Risk Factors for Long-Term Post-Traumatic Stress Disorder among Medical Rescue Workers Appointed to the 2008 Wenchuan Earthquake Response in China 公开

Schenk, Ellen Jean (2011)

Permanent URL: https://etd.library.emory.edu/concern/etds/qf85nb82z?locale=zh


Post-Traumatic Stress Disorder (PTSD) is a psychological consequence experienced by many disaster survivors. Risk factors for PTSD among this population have been extensively documented. Most recently, studies have acknowledged the psychological impact disasters also have on responders. Common consequences for this population also include PTSD but few studies have examined the risk factors associated with PTSD in this population. This study aims to determine the prevalence of as well as risk factors for PTSD among Chinese medical rescue workers one year after their response to the 2008 Wenchuan earthquake in China.
A sample of 337 medical rescue workers who had performed response work within the first three months after the earthquake completed a website questionnaire 14- 17 months after their response work. The questionnaire included questions on rescue
work experience, pressure management strategies, general health, the impact of the events, coping style, personality traits and demographic factors. Presence of PTSD was determined by a score greater than 33 on the Impact of Event Revised-Scale.
Seventeen percent (95% CI: 13%-21%) of the responders tested positive for clinical PTSD after an average of 14 months. Similar to the survivors of disasters, responders' PTSD is associated with getting injured or sick and a lack of social support. The multivariate regression showed that neurotic personality, passive coping style, communication with relief headquarters, and having been injured while performing response work were significantly associated with PTSD.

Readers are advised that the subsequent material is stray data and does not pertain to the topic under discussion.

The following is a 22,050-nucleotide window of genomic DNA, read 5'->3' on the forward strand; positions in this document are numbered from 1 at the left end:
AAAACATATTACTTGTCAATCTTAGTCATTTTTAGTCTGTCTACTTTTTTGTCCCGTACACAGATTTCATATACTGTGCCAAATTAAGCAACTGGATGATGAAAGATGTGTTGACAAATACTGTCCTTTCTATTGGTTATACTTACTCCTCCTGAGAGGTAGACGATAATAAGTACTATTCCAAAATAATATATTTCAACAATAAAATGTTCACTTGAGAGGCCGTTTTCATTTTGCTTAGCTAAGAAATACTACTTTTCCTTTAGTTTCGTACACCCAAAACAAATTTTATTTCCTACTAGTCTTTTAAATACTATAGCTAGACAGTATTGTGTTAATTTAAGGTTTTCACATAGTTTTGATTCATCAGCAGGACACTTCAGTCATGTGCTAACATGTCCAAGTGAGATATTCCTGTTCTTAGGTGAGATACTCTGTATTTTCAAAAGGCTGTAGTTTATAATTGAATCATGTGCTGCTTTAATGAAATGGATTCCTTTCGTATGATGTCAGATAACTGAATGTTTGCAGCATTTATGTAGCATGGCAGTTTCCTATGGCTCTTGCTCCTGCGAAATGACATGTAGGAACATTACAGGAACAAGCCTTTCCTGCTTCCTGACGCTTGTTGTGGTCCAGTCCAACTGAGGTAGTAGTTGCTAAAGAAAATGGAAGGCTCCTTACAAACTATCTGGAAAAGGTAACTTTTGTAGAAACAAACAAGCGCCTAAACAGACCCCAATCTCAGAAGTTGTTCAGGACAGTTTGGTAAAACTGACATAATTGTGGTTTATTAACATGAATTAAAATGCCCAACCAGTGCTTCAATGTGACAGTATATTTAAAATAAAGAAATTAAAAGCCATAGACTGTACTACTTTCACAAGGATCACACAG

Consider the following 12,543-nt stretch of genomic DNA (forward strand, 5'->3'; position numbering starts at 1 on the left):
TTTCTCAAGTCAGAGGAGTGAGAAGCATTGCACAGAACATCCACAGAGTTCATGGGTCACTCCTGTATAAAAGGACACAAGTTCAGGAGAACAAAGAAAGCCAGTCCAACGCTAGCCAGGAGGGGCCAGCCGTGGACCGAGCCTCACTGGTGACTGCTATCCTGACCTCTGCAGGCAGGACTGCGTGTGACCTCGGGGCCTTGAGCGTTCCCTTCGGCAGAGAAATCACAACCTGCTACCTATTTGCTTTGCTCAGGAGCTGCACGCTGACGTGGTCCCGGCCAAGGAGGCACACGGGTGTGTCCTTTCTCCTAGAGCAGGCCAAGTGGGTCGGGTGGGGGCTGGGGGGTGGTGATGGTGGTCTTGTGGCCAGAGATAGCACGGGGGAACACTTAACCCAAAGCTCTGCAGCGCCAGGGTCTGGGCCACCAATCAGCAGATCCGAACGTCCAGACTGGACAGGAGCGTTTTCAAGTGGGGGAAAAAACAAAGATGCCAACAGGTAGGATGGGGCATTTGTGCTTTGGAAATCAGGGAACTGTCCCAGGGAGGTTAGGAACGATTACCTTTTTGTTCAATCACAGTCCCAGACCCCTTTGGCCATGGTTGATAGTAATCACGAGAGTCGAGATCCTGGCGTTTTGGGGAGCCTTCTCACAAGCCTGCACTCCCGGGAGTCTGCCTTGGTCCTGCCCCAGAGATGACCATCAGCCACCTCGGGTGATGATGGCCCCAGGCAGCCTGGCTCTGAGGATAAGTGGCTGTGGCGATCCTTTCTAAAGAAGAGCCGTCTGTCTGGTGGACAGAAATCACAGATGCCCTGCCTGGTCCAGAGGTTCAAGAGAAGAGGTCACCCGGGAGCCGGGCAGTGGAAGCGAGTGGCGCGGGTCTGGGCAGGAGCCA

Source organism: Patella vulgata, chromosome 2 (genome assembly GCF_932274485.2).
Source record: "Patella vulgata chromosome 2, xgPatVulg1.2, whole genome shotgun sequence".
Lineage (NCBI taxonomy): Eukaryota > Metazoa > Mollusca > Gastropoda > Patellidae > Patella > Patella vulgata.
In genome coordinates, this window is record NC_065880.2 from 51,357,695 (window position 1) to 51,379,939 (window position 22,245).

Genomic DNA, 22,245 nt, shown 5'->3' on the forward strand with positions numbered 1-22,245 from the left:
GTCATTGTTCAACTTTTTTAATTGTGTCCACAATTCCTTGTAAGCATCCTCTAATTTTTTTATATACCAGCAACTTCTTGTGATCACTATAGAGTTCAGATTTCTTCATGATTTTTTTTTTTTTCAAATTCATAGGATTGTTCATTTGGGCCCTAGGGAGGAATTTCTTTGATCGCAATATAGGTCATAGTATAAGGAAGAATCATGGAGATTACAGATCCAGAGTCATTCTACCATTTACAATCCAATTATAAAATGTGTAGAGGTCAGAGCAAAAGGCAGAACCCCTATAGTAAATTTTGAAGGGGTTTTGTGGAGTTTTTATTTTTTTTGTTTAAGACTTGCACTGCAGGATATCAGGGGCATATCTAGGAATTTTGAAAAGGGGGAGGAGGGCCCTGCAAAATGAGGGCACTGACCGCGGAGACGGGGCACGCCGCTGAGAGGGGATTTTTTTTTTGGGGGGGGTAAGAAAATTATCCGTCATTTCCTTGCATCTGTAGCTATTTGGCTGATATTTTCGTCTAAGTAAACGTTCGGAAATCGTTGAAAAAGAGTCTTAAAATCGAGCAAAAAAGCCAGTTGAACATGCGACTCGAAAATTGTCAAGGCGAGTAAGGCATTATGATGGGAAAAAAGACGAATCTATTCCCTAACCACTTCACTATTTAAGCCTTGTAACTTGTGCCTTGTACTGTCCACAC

Future research should further examine the relationship between these variables and PTSD and identify preventive measures that could mitigate their impact. For example, additional logistical measures could ensure that the rescue workers have regular contact with headquarters during the response. Similarly, the number of injuries might be reduced with safety training and equipment.

Table of Contents

Acknowledgements 6

Chapter 1 9

Introduction and Rationale 9

Problem Statement 11

Purpose Statement 11

Research Hypothesis 11

Significance Statement 12

Chapter 2 14

Literature Review 14

Prevalence of and Risk Factors for PTSD among Earthquake Survivors 14

Prevalence of and Risk Factors for PTSD among Earthquake Rescue Workers 15

Risk Factors for PTSD among Different Types of Earthquake Response Workers 17

Time since Response Work and Risk Factors for PTSD 17

Mental Health Implications of the Wenchuan Earthquake in China 18

Prevalence of and Risk Factors for PTSD among Survivors 18

Prevalence of and Risk Factors for PTSD among Rescue Workers 19

Summary of Current Problem and Study Relevance 19

Chapter 3 21

Student Contributions: 22

Abstract 23

Introduction 24

Methods 25

Participants 25

Instrument 26

Rescue work experience 26

Pressure management strategies 26

PTSD assessment 26

Coping style 27

Personality trait 27

Statistical Analysis 27

Results 28

Discussion 29

Acknowledgements 33

References 34

Appendix of Tables 39

Chapter 4 43

Discussion 43

Limitations 46

Conclusion and Future Directions for Public Health 47

References 49

Letter of Exemption from Emory IRB Review 58

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